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What Are The Differences Between Translation And Transcreation?

Posted by Anne Q. on November 22, 2019.

Can you tell the difference between Translation and Transcreation? To most people, Translation and Transcreation are quite similar. Some think Transcreation is just a fancy word for Translation. The truth is, they are two distinctive terms and should be used for specific cases to bring the best results.

1. Translation

Translation is the process of rendering words from a source language to a target language. The ultimate goal of translation is to guarantee the meanings and accuracy of the source documents. In a translation task, translators must make sure that the grammar, sentence structures, and author’s tone remain identical to the words in source files. Of course, some minor changes can be done to avoid social nuances or cultural conflicts.

Translation is mostly used for business papers or life-science/IT documents whose accuracy is of top priority. Translators are also required to have qualifications and insights into a specific domain such as medical, legal, accountancy, or automobile.

Meanwhile, some translators want to express their creativity through their translations, especially for marketing or advertising campaigns. That’s when transcreation comes into play.


2. The differences between Translation and Transcreation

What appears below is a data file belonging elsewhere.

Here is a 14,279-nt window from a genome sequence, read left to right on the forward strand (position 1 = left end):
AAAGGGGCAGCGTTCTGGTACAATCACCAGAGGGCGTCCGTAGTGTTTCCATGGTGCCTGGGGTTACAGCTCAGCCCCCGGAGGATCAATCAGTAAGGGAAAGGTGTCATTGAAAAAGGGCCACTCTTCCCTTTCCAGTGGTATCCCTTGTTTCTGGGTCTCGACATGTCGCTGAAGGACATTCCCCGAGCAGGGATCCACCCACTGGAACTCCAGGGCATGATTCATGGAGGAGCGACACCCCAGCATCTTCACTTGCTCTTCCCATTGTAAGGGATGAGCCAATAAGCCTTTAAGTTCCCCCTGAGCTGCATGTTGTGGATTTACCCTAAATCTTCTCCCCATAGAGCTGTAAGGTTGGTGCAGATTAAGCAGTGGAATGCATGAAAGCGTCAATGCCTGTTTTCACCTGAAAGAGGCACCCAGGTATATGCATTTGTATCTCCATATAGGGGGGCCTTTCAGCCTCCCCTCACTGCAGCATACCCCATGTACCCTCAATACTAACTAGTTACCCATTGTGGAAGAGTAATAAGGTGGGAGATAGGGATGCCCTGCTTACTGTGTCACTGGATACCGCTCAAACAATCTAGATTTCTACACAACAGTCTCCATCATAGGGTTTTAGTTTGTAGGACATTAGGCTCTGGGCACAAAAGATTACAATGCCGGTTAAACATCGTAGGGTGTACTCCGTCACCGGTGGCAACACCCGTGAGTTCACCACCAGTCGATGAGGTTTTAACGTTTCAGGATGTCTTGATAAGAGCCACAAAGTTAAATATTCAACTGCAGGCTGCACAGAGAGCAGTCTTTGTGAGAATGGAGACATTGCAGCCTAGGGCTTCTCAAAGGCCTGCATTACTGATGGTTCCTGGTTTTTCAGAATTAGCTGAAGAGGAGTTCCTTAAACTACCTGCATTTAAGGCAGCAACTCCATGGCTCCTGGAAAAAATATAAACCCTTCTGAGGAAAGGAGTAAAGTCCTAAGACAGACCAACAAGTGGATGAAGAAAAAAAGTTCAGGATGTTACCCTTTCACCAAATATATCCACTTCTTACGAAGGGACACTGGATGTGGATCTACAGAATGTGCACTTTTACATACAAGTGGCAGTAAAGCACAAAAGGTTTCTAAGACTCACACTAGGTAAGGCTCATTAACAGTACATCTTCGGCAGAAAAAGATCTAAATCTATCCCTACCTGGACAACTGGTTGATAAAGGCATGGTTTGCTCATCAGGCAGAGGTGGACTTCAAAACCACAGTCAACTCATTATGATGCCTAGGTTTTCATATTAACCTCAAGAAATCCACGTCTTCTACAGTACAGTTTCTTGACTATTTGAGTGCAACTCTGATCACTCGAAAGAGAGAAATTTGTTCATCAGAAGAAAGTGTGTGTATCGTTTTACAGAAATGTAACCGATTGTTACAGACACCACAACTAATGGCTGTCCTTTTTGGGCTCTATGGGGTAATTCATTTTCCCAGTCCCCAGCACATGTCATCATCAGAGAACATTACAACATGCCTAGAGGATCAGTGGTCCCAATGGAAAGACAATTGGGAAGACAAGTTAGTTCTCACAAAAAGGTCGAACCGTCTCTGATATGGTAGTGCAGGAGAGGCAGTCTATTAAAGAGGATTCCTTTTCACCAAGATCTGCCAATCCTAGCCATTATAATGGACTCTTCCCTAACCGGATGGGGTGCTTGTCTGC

Transcreation is one step beyond translation. It is about understanding and feeling the source text’s spirits and then recreating it into a new language. Transcreation is everything but using the exact grammar structures or word-for-word translation of the source documents. Creators are free to create unique, original, and creative content as long as it evokes the feelings and actions to engage with the brands from audiences.

What is Transcreation

One question might pop up in your head “Why bother transcreating the message while you can hire a copywriter to create a completely new one?” Well asked. It might be more cost-effective if you count on a copywriter instead of a transcreator.

But that’s not the case. Most clients expect the core meaning or feeling of the source text maintain in the target translation. So it requires more than a copywriter. What’s needed here is a person who knows the ins and outs of two languages as well as the insights into the target market to create a message that receives the same reactions from the audiences.